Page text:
TOKYO2020

Getting in the game with Tanzania

    A municipal official in northern Japan is working to build bridges between his country and Tanzania ahead of the 2020 Tokyo Games. His city, Nagai, will host the Tanzanian national teams. The official has a unique connection to both countries making his work resonate on a personal level.

    A junior high in Yamagata prefecture gave a warm welcome to Tanzania’s ambassador to Japan.

    “Please support them when they come, give them all the assistance that they need, teach them your culture,” said Tanzanian Ambassador Mathias Meinrad Chikawe. The city of Nagai will host the Tanzanian national teams. Municipal official Masaki Suzuki helped coordinate the event.

    “I hope our participation will help Tanzanian athletes better prepare for the Olympics and Paralympics,” he says. His father is Japanese. His mother, Tanzanian. Since Tokyo won the right to host the 2020 games, he’s been working to serve as a bridge between the two countries.

    These days, he lives with his mother, Lulu. His father, Yoichi, died 10 years ago. In the 1980s, he moved to Tanzania as a volunteer teacher of auto mechanics. Lulu was working there at the office of the Japan International Cooperation Agency. Eventually they married and moved to Nagai.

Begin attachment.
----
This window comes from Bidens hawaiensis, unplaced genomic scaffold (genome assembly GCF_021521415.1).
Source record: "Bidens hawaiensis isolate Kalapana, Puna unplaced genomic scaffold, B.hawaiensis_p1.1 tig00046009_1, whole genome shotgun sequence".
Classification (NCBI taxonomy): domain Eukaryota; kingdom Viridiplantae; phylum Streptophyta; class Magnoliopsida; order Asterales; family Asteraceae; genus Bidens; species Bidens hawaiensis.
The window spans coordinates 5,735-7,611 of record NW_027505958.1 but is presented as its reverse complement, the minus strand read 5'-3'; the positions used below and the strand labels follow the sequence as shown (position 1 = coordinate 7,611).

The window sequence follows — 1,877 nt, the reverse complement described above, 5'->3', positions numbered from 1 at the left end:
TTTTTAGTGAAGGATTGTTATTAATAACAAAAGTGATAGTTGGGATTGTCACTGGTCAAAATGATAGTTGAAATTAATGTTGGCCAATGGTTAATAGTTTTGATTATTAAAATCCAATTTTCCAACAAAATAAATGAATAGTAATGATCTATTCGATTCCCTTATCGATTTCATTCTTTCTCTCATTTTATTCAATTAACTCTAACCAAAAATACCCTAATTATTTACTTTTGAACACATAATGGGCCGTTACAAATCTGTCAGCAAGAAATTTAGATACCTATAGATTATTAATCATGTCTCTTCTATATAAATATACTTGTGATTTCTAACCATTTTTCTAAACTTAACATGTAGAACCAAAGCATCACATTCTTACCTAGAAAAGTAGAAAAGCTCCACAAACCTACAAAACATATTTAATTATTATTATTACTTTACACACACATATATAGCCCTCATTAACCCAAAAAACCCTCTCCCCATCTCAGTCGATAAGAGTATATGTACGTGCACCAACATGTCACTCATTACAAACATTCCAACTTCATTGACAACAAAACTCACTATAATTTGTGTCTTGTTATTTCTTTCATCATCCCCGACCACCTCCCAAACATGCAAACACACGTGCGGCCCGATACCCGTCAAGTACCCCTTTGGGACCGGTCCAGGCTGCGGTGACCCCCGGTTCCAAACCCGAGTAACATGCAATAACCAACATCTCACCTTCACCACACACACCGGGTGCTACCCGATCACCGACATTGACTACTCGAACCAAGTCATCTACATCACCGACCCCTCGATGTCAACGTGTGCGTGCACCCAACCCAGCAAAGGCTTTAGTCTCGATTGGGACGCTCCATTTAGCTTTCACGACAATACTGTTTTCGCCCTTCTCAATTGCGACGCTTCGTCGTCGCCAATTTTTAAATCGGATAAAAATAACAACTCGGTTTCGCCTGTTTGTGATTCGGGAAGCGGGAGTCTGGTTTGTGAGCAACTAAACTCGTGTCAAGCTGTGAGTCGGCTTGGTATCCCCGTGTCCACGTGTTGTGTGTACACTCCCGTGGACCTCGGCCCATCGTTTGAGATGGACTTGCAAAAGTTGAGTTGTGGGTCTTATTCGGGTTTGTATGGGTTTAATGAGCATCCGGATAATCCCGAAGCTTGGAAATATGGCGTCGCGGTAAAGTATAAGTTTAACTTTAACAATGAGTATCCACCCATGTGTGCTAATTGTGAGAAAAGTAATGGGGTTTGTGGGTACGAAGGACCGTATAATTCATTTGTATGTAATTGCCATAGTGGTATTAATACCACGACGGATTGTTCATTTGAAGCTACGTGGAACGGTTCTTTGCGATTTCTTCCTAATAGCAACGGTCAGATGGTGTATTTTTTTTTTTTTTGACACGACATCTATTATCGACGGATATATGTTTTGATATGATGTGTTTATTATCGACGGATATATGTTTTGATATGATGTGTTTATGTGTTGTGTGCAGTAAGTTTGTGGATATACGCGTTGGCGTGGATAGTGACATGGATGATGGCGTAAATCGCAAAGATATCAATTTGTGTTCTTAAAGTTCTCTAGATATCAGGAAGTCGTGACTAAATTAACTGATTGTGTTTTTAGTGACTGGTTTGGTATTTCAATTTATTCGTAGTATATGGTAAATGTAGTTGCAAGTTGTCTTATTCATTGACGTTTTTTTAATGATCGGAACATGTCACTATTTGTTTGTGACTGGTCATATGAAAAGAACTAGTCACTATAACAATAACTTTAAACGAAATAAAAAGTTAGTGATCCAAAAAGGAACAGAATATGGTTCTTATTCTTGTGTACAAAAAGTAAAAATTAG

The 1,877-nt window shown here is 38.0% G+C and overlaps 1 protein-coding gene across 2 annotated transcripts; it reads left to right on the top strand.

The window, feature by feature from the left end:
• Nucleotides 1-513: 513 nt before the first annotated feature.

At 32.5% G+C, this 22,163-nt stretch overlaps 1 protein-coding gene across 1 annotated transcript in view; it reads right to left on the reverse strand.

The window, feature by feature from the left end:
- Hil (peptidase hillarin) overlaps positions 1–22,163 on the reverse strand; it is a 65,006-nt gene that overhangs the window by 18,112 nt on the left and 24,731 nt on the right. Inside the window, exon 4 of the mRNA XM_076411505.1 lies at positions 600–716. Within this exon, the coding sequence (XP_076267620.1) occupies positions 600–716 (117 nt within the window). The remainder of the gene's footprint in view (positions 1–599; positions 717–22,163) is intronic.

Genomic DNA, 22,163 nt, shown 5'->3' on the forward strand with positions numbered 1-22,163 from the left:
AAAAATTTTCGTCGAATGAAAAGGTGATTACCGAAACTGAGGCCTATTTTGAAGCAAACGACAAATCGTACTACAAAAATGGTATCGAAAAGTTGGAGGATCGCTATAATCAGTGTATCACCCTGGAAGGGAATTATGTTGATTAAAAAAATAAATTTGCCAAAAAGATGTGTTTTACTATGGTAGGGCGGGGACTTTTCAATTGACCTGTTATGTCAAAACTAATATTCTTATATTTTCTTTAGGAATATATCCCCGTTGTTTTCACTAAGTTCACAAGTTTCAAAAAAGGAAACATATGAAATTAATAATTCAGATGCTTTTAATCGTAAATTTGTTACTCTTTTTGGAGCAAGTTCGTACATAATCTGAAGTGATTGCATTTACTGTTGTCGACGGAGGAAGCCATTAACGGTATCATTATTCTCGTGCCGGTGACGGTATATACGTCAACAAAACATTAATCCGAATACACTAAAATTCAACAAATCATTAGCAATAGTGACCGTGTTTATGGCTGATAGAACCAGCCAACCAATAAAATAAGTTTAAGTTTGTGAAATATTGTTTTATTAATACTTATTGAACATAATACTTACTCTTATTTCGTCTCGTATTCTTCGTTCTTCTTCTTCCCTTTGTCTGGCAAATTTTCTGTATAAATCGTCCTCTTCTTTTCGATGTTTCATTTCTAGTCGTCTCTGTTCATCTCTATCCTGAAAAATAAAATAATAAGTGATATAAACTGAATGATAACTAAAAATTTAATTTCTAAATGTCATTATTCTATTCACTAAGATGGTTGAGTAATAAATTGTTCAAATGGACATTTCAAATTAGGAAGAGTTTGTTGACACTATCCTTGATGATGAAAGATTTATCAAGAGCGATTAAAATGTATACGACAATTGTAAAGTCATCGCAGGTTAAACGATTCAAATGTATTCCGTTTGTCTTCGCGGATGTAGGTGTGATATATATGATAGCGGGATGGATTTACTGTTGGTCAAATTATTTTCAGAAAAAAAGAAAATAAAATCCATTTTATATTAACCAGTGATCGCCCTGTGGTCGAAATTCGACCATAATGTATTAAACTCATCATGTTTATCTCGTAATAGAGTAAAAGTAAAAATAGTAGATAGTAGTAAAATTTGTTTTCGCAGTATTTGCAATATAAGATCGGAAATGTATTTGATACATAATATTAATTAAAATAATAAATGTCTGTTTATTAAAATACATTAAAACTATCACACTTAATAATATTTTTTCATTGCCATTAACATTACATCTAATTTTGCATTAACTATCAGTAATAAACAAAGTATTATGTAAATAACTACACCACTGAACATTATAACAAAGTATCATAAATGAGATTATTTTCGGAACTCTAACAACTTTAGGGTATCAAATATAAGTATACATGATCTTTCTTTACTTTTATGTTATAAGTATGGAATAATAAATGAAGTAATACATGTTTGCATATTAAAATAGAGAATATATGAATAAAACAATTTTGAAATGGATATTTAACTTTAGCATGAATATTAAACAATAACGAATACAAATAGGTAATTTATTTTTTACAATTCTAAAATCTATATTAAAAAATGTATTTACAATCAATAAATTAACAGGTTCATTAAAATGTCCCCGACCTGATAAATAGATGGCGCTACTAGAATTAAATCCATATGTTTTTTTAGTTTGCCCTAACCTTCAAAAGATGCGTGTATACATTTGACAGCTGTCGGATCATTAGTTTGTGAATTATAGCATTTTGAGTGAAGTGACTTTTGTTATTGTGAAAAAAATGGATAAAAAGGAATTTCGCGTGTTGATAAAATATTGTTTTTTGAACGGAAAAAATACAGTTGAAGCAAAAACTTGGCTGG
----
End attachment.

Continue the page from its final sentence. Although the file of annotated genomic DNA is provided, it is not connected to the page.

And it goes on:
“Nagai is a great place to live. I have no desire to go anywhere else,” says Lulu.

    Since Yoichi’s death, Lulu took on various jobs to support the family. Suzuki’s two older sisters and younger brother became independent. Suzuki himself went off to college and returned home once he had graduated.

    One major aspect of the city’s plan is hosting Tanzania’s world-renowned long-distance runners. Despite Suzuki’s background, the job won’t be easy.

    He had only been to Tanzania once, and that was when he was in junior high. So, he’s needed to bring himself up to speed on customs and culture.

    In October Suzuki joined the mayor in a trip to Tanzania as part of a 20-member delegation. They went to Dar es Salaam, the country’s largest city.

    The delegation discussed Nagai’s proposal with the Sports Ministry. The mayor explained the plan, using materials Suzuki had prepared.

    “We would like to support your athletes and managers in all sorts of ways when they are training and getting ready for the games,” said Nagai Mayor Shigeharu Uchiya.

    The appeal met with success. An agreement in principle was made to sign a memorandum designating Nagai as the host city.

    The visit also brought an unexpected bonus: a meeting with one of Tanzania's top runners. Juma Ikangaa is a three-time Olympian. He has won the New York Marathon and the Beijing International Marathon.

    He offered to run in an annual marathon held in Nagai, an ideal way of highlighting the friendship between the city and his country.

    “I hope to be able to help satisfy all of their needs,” says Suzuki.

    The city has gotten off to a good start, but a marathon of work remains to be done, up to the games of 2020.